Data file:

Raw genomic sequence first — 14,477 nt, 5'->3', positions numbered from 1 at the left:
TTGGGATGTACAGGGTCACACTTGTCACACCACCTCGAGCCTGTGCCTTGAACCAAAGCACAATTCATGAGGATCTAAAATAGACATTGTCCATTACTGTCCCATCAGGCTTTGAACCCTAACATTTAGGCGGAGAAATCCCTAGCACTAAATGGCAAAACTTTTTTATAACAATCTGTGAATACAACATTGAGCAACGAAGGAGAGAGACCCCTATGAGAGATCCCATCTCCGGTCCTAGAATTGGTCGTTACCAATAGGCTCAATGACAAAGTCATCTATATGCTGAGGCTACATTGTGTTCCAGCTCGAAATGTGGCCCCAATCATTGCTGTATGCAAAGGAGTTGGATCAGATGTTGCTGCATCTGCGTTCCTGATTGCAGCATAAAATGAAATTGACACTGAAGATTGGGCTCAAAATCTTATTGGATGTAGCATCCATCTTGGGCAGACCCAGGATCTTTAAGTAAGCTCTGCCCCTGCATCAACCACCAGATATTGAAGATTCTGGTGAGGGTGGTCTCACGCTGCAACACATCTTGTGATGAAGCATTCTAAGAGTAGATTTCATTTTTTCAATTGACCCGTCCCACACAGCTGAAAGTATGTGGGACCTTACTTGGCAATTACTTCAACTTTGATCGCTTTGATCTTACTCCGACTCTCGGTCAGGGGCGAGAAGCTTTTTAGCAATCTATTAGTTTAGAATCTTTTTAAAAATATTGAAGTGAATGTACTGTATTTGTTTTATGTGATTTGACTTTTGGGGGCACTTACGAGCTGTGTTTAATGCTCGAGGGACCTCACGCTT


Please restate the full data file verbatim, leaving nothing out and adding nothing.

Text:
Raw genomic sequence first — 14,477 nt, 5'->3', positions numbered from 1 at the left:
TTGGGATGTACAGGGTCACACTTGTCACACCACCTCGAGCCTGTGCCTTGAACCAAAGCACAATTCATGAGGATCTAAAATAGACATTGTCCATTACTGTCCCATCAGGCTTTGAACCCTAACATTTAGGCGGAGAAATCCCTAGCACTAAATGGCAAAACTTTTTTATAACAATCTGTGAATACAACATTGAGCAACGAAGGAGAGAGACCCCTATGAGAGATCCCATCTCCGGTCCTAGAATTGGTCGTTACCAATAGGCTCAATGACAAAGTCATCTATATGCTGAGGCTACATTGTGTTCCAGCTCGAAATGTGGCCCCAATCATTGCTGTATGCAAAGGAGTTGGATCAGATGTTGCTGCATCTGCGTTCCTGATTGCAGCATAAAATGAAATTGACACTGAAGATTGGGCTCAAAATCTTATTGGATGTAGCATCCATCTTGGGCAGACCCAGGATCTTTAAGTAAGCTCTGCCCCTGCATCAACCACCAGATATTGAAGATTCTGGTGAGGGTGGTCTCACGCTGCAACACATCTTGTGATGAAGCATTCTAAGAGTAGATTTCATTTTTTCAATTGACCCGTCCCACACAGCTGAAAGTATGTGGGACCTTACTTGGCAATTACTTCAACTTTGATCGCTTTGATCTTACTCCGACTCTCGGTCAGGGGCGAGAAGCTTTTTAGCAATCTATTAGTTTAGAATCTTTTTAAAAATATTGAAGTGAATGTACTGTATTTGTTTTATGTGATTTGACTTTTGGGGGCACTTACGAGCTGTGTTTAATGCTCGAGGGACCTCACGCTT